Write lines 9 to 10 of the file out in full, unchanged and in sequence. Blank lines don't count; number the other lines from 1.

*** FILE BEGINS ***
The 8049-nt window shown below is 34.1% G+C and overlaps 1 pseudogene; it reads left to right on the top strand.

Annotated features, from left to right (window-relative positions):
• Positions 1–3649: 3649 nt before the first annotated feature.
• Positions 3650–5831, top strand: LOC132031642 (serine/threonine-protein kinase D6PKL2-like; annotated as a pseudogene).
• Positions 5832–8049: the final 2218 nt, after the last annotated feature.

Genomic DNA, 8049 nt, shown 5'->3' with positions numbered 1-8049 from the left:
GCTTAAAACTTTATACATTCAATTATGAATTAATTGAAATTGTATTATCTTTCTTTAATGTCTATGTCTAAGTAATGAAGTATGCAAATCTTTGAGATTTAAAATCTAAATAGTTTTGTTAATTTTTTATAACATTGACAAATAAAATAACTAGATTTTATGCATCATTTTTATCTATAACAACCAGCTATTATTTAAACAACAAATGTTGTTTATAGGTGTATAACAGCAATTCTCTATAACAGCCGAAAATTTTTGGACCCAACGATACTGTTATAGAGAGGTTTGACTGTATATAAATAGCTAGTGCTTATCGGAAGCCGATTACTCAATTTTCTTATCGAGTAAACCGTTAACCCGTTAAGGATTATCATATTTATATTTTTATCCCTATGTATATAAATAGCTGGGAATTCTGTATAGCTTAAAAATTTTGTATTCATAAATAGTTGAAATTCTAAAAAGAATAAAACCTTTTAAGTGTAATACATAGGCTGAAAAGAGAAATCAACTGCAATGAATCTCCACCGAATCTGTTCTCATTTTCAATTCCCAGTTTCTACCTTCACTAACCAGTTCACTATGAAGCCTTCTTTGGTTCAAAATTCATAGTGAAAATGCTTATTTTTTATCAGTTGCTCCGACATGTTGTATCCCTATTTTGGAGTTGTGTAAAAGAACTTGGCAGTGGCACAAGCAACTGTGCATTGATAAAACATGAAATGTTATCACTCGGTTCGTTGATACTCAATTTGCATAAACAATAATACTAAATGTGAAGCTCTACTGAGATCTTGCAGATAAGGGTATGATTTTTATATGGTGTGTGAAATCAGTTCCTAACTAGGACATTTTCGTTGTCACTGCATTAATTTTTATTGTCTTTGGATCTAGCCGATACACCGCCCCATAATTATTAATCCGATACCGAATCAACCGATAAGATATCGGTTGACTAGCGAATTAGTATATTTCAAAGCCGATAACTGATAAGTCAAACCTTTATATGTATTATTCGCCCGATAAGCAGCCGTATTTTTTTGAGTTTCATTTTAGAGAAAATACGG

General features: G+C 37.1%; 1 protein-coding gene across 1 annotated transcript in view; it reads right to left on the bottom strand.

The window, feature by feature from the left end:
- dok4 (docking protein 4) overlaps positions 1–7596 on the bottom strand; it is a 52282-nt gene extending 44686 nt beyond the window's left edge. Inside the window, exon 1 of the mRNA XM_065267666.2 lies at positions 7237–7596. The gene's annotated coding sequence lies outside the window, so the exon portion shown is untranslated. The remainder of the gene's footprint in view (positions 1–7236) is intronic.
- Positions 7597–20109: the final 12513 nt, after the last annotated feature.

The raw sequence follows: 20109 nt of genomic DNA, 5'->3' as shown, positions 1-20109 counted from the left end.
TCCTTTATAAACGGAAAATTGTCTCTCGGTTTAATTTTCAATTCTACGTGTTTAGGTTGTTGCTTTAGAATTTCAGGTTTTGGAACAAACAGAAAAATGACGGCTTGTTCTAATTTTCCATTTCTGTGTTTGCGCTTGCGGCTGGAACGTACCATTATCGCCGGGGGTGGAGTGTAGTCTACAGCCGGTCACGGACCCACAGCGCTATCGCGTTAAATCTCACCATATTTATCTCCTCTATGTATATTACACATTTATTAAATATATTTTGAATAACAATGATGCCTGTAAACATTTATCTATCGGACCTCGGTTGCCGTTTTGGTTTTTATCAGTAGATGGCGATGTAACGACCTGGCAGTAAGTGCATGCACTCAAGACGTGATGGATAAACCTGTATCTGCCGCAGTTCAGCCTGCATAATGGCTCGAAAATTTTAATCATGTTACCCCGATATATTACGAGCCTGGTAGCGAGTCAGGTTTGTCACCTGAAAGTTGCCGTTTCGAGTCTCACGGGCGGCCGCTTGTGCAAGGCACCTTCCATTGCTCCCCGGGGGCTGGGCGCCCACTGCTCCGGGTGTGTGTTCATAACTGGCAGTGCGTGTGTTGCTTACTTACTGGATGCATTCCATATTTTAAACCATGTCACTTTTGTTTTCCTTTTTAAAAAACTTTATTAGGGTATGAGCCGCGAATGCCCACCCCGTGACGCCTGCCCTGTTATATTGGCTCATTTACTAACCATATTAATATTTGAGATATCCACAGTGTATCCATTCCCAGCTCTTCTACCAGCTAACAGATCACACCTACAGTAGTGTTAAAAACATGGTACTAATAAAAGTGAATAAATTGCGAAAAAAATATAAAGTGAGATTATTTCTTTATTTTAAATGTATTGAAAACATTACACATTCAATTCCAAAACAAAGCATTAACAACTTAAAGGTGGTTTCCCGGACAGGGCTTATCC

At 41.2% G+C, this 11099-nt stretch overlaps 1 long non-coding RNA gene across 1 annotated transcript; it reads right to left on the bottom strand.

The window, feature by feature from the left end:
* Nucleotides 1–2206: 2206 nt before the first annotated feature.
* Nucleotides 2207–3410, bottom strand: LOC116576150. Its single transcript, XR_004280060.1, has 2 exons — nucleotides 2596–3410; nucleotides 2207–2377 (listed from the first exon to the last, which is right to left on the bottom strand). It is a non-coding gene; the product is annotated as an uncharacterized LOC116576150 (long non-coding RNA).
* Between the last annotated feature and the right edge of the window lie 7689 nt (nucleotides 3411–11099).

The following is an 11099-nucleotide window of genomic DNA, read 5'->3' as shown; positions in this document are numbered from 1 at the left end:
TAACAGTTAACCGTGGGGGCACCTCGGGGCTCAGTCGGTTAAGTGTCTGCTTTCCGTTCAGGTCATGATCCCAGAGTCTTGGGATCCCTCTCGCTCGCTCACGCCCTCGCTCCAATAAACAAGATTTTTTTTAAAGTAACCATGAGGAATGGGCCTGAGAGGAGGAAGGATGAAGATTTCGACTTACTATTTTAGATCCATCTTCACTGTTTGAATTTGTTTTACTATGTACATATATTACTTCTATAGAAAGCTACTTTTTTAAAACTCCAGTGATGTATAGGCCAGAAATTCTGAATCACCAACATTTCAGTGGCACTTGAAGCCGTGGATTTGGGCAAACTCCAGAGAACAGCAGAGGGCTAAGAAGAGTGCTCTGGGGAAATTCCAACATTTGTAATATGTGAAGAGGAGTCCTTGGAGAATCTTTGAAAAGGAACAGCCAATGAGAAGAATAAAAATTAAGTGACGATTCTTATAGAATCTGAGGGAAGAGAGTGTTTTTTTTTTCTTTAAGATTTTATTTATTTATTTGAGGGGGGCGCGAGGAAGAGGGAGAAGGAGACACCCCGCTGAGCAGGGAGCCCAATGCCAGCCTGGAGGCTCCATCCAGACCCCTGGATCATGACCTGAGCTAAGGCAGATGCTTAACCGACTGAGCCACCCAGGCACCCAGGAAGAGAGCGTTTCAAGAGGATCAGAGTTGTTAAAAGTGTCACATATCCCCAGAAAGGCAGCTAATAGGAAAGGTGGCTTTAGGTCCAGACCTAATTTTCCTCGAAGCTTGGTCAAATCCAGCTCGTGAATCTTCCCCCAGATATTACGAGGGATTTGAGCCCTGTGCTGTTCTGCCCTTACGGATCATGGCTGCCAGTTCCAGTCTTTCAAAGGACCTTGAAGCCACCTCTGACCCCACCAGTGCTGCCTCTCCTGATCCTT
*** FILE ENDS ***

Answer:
The window, feature by feature from the left end:
- dok4 (docking protein 4) overlaps positions 1–7596 on the bottom strand; it is a 52282-nt gene extending 44686 nt beyond the window's left edge. Inside the window, exon 1 of the mRNA XM_065267666.2 lies at positions 7237–7596. The gene's annotated coding sequence lies outside the window, so the exon portion shown is untranslated. The remainder of the gene's footprint in view (positions 1–7236) is intronic.